Paper by Xiaobin Shen, Natasha Zhang Foutz, and Beibei Li: “Infodemics impede the efficacy of business and public policies, particularly in disastrous times when high-quality information is in the greatest demand. This research proposes a multi-faceted conceptual framework to characterize an infodemic and then empirically assesses its impact on the core mitigation policy of a latest prominent disaster, the COVID-19 pandemic. Analyzing a half million records of COVID-related news media and social media, as well as .2 billion records of location data, via a multitude of methodologies, including text mining and spatio-temporal analytics, we uncover a number of interesting findings. First, the volume of the COVID information incurs an inverted-U-shaped impact on individuals’ compliance with the lockdown policy. That is, a smaller volume encourages the policy compliance, whereas an overwhelming volume discourages compliance, revealing negative ramifications of excessive information about a disaster. Second, novel information boosts policy compliance, signifying the value of offering original and distinctive, instead of redundant, information to the public during a disaster. Third, misinformation exhibits a U-shaped influence unexplored by the literature, deterring policy compliance until a larger amount surfaces, diminishing informational value, escalating public uncertainty. Overall, these findings demonstrate the power of information technology, such as media analytics and location sensing, in disaster management. They also illuminate the significance of strategic information management during disasters and the imperative need for cohesive efforts across governments, media, technology platforms, and the general public to curb future infodemics…(More)”.

Use of science in public policy: Lessons from the COVID-19 pandemic efforts to ‘Follow the Science’

Paper by Barry Bozeman: “The paper asks: ‘What can we learn from COVID-19 pandemic about effective use of scientific and technical information (STI) in policymaking and how might the lessons be put to use?’ The paper employs the political rhetoric of ‘follow the science’ as a lens for examining contemporary concerns in the use of STI, including (1) ‘Breadth of Science Products’, the necessity of a broader concept of STI that includes by-products science, (2) ‘Science Dynamism’, emphasizing the uncertainty and impeachability of science, (3) ‘STI Urgency’ suggesting that STI use during widespread calamities differs from more routine applications, and (4) ‘Hyper-politicization of Science’, arguing that a step-change in the contentiousness of politics affects uses and misuses of STI. The paper concludes with a discussion, STI Curation, as a possible ingredient to improving effective use. With more attention to credibility and trust of STI and to the institutional legitimacy of curators, it should prove possible to improve the effective use of STI in public policy….(More)”.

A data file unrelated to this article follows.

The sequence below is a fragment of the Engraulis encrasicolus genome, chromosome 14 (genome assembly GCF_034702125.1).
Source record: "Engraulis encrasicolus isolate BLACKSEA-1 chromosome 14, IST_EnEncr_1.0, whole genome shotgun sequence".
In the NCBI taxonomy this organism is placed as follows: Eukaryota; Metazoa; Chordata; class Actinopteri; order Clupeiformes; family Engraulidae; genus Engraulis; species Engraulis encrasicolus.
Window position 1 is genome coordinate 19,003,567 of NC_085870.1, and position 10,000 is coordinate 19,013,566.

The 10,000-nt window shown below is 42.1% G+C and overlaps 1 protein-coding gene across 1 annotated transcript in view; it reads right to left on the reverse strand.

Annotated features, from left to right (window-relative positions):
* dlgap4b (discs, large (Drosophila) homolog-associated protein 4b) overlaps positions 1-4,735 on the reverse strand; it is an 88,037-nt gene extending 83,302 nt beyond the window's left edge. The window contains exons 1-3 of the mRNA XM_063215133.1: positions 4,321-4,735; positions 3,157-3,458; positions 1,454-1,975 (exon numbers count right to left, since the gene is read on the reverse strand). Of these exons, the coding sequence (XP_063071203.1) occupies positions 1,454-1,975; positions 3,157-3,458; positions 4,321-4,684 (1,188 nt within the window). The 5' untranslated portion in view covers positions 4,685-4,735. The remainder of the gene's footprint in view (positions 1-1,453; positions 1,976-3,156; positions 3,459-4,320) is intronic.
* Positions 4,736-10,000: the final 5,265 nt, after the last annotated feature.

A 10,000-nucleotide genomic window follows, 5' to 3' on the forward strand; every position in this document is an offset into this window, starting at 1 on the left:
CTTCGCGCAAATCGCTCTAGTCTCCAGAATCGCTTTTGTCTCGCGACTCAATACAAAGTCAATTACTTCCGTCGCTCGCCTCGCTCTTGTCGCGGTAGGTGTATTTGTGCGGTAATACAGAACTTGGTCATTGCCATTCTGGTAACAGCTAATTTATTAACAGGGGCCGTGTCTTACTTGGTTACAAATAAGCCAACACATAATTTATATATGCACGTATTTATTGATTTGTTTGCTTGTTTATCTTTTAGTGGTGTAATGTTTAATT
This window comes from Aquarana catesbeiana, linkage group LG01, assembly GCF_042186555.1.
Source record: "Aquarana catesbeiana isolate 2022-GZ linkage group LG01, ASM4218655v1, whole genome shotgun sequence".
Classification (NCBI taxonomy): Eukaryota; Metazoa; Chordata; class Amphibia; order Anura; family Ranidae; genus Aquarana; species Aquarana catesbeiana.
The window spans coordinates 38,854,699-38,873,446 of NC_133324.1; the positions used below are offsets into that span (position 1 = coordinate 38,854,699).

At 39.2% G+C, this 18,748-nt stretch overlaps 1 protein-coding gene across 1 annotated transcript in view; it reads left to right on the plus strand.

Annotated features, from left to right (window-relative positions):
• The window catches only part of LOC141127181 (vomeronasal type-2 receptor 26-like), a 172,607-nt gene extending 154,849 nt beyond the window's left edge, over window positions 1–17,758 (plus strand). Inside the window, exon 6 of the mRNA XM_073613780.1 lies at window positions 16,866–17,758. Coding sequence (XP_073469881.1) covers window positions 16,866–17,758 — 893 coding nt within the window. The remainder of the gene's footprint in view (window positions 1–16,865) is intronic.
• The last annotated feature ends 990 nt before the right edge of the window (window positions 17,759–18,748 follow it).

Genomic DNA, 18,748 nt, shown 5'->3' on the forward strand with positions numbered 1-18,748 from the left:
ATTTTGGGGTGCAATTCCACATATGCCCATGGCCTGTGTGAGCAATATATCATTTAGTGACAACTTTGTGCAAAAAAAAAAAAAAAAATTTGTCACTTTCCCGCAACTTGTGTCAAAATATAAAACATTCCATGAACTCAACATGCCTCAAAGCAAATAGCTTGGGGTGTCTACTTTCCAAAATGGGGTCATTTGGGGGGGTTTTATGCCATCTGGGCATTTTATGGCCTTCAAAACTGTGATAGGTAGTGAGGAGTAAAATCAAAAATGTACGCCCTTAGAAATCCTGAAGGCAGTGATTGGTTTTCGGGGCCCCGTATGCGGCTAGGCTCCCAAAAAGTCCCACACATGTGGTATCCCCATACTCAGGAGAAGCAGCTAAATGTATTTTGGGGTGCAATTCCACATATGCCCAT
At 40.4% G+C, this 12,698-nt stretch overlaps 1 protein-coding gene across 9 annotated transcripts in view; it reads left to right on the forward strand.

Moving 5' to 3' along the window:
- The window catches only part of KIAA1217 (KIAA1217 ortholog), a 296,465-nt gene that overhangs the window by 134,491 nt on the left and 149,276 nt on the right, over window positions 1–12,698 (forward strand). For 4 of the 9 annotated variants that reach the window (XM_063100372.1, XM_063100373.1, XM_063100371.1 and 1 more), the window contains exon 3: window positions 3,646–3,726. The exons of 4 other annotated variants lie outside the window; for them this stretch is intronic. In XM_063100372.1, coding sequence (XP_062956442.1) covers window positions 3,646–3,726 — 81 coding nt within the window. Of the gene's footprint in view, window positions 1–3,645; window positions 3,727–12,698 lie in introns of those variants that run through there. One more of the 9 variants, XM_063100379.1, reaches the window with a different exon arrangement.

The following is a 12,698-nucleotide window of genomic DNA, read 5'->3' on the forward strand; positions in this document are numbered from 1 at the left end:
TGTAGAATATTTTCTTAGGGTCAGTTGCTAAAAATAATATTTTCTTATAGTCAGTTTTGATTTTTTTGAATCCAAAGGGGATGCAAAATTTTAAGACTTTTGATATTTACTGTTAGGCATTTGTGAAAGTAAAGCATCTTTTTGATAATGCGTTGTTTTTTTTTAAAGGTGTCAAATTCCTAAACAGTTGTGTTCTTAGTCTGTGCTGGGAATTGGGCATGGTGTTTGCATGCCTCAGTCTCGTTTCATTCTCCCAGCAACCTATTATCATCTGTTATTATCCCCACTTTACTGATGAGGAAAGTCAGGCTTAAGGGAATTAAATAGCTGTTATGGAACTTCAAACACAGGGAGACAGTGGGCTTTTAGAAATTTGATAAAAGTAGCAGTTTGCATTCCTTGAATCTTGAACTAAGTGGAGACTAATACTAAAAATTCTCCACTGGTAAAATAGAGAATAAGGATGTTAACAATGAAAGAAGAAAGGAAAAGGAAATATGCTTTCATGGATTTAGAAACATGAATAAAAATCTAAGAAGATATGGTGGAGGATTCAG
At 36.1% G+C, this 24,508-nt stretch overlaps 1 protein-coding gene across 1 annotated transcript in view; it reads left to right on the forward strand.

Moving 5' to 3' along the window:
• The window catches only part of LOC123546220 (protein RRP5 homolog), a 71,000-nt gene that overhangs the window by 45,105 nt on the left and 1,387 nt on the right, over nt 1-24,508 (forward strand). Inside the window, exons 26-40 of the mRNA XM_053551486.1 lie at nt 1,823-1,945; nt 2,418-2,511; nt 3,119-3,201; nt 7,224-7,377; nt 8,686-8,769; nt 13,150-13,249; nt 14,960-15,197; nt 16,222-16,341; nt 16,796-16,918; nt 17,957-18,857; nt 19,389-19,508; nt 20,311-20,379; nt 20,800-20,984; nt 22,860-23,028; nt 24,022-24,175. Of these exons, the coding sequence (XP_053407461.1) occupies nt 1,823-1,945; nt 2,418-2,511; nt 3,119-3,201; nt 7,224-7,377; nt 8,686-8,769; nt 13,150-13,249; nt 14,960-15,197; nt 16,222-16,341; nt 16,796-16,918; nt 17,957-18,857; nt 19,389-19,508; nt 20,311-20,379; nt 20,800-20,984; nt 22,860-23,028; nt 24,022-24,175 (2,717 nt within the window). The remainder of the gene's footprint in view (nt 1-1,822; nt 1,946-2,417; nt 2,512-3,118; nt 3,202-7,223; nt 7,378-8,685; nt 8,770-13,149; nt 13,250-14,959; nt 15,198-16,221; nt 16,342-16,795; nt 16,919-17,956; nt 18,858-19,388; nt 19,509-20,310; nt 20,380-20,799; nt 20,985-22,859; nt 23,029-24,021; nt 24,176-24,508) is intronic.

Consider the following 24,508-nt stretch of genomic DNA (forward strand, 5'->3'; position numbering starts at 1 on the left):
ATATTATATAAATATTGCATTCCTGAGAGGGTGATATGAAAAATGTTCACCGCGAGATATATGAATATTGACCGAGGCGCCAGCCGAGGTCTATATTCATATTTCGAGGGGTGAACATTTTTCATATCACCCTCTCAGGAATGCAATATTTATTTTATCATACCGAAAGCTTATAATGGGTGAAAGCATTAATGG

Citizen power mobilized to fight against mosquito borne diseases

GigaBlog: “Just out in GigaByte is the latest data release from Mosquito Alert, a citizen science system for investigating and managing disease-carrying mosquitoes, and is part of our WHO-sponsored series on vector borne human diseases. Presenting 13,700 new database records in the Global Biodiversity Information Facility (GBIF) repository, all linked to photographs submitted by citizen volunteers and validated by entomological experts to determine if it provides evidence of the presence of any of the mosquito vectors of top concern in Europe. This is the latest of a new special issue of papers presenting biodiversity data for research on human diseases health, incentivising data sharing to fill important particular species and geographic gaps. As big fans of citizen science (and Mosquito Alert), its great to see this new data showcased in the series.

Vector-borne diseases account for more than 17% of all infectious diseases in humans. There are large gaps in knowledge related to these vectors, and data mobilization campaigns are required to improve data coverage to help research on vector-borne diseases and human health. As part of these efforts, GigaScience Press has partnered with the GBIF; and has been supported by TDR, the Special Programme for Research and Training in Tropical Diseases, hosted at the World Health Organization. Through this we launched this “Vectors of human disease” thematic series. Incentivising the sharing of this extremely important data, Article Processing Charges have been waived to assist with the global call for novel data. This effort has already led to the release of newly digitised location data for over 600,000 vector specimens observed across the Americas and Europe.

While paying credit to such a large number of volunteers, creating such a large public collection of validated mosquito images allows this dataset to be used to train machine-learning models for vector detection and classification. Sharing the data in this novel manner meant the authors of these papers had to set up a new credit system to evaluate contributions from multiple and diverse collaborators, which included university researchers, entomologists, and other non-academics such as independent researchers and citizen scientists. In the GigaByte paper these are acknowledged through collaborative authorship for the Mosquito Alert Digital Entomology Network and the Mosquito Alert Community…(More)”.

Addressing the socioeconomic divide in computational modeling for infectious diseases

Paper by Michele Tizzoni et al: “The COVID-19 pandemic has highlighted how structural social inequities fundamentally shape disease dynamics, yet these concepts are often at the margins of the computational modeling community. Building on recent research studies in the area of digital and computational epidemiology, we provide a set of practical and methodological recommendations to address socioeconomic vulnerabilities in epidemic models…(More)”.